Wednesday, December 18, 2013

The Wedding Gift by Marlen Suyapa Bodden

The Wedding GiftI'm not sure what to think of this one, really. I found it poorly written, but there were some great ideas here.

In a nutshell: You have a cruel plantation owner who fathers a daughter with a slave woman he pretty much demands sleep with him every night. He also has a daughter with his white wife. So the daughters grow up together, one the master, one the slave, one with fine dresses and one a pauper. You get the picture; it's been done before.

The story unfolds. One wants escape. One is forced to marry. The man abuses his wife, well, everyone, actually. We see a life of servitude on both sides: the slaves' lives are horrible, but most of them are too afraid to leave due to slave catchers and harsh punishments. Who they bed, what they wear, where they go is all dictated by someone else. The women on the other side, though wealthy and in fine dresses, are slaves to their husbands. If their husbands want to bed other women, they're supposed to turn the other cheek. Their children are sent to boarding school if their husband wishes. Really, they aren't left with a ton of choices either. It was the world of the white man back then.

The story is TOLD from two POVs, the plantation owner's wife and his mulatto daughter. Notice I all-capped TOLD. That is the problem with this novel. It is all TOLD. It's literally... I did this and then he said blah blah and I went here. I mean, if my husband strangled my daughter in front of me, I think I'd feel something. I think I would be angry. Maybe I'd gasp or cry out. As for telling a story, at least mention her face changing color, her eyes bulging, SOMETHING. There was no scene setting, description hardly at all.

Besides all being told, there was also a complete lack of emotion and personality in both narrators. The shocking ending was a surprise, but it was hard to feel anything because frankly, it was so contrived, I couldn't even fathom it happening. This was partly because nobody in the story had any personality. We were not able to get to KNOW anyone, so the fact that person A got pregnant by person B, well, I don't see it happening, because I can't figure out how person A and person B hooked up in the first place or why 'cause I know nothing about them or their feelings or what made them do this or that.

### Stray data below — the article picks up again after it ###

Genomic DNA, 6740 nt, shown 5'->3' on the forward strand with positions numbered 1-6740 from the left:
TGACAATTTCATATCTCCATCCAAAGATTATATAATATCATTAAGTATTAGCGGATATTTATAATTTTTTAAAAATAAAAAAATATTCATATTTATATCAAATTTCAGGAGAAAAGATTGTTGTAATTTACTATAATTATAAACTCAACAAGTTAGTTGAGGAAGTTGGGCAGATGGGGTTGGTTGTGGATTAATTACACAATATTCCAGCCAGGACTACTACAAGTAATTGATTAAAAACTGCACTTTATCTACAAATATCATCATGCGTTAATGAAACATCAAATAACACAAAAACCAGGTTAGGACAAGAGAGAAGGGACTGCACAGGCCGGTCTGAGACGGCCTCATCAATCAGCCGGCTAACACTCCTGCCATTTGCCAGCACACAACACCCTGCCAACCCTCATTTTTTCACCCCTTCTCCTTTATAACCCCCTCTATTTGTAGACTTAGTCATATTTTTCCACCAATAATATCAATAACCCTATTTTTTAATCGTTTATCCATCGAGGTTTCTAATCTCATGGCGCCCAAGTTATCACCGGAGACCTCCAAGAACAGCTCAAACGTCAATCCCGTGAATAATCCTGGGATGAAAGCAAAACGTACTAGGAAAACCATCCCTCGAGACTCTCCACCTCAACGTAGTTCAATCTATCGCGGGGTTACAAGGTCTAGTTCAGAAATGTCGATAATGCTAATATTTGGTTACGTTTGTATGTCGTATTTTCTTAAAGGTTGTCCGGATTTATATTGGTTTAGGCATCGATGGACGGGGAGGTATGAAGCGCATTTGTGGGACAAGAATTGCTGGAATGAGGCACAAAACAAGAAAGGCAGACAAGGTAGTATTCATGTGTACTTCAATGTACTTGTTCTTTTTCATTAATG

In the end, it made so sense, and though I was surprised, it didn't have the effect it could have had.

I like the basic story though and the mulatto girl, Sarah. She has guts and takes live into her own hands. Can't say the same for the other three women in the story--spineless and submissive, all of them. Clarissa, Emmaline, Theodora. Bleh.

Also, the prose was so stiff and formal, it made a difficult read at times. And at times, the story went on and on about things that ended up being rather irrelevant--the will and some of the side characters/stories. Some of the stories just went nowhere.

Regarding the ending: I'm a tad confused by it all. I'm left with some questions, so this story feels inconcluded to me. It should be noted however that the version I read was self-published. This same book was later picked up by a publisher and re-released. I'm just going to assume there MAY have been revisions.

I bought this on Amazon Kindle.

1 comment:

  1. Well, handmade things are really the most effective gift to be bestowed to our dear one. It reflects the love and heart with the sweetness for the one WHO is special. Handmade gifts are preferred over traditional gift currently because these don't seem to be only considered as gift, however as the simplest way to specific feelings to somebody. I personally also adore Wedding gifts lots.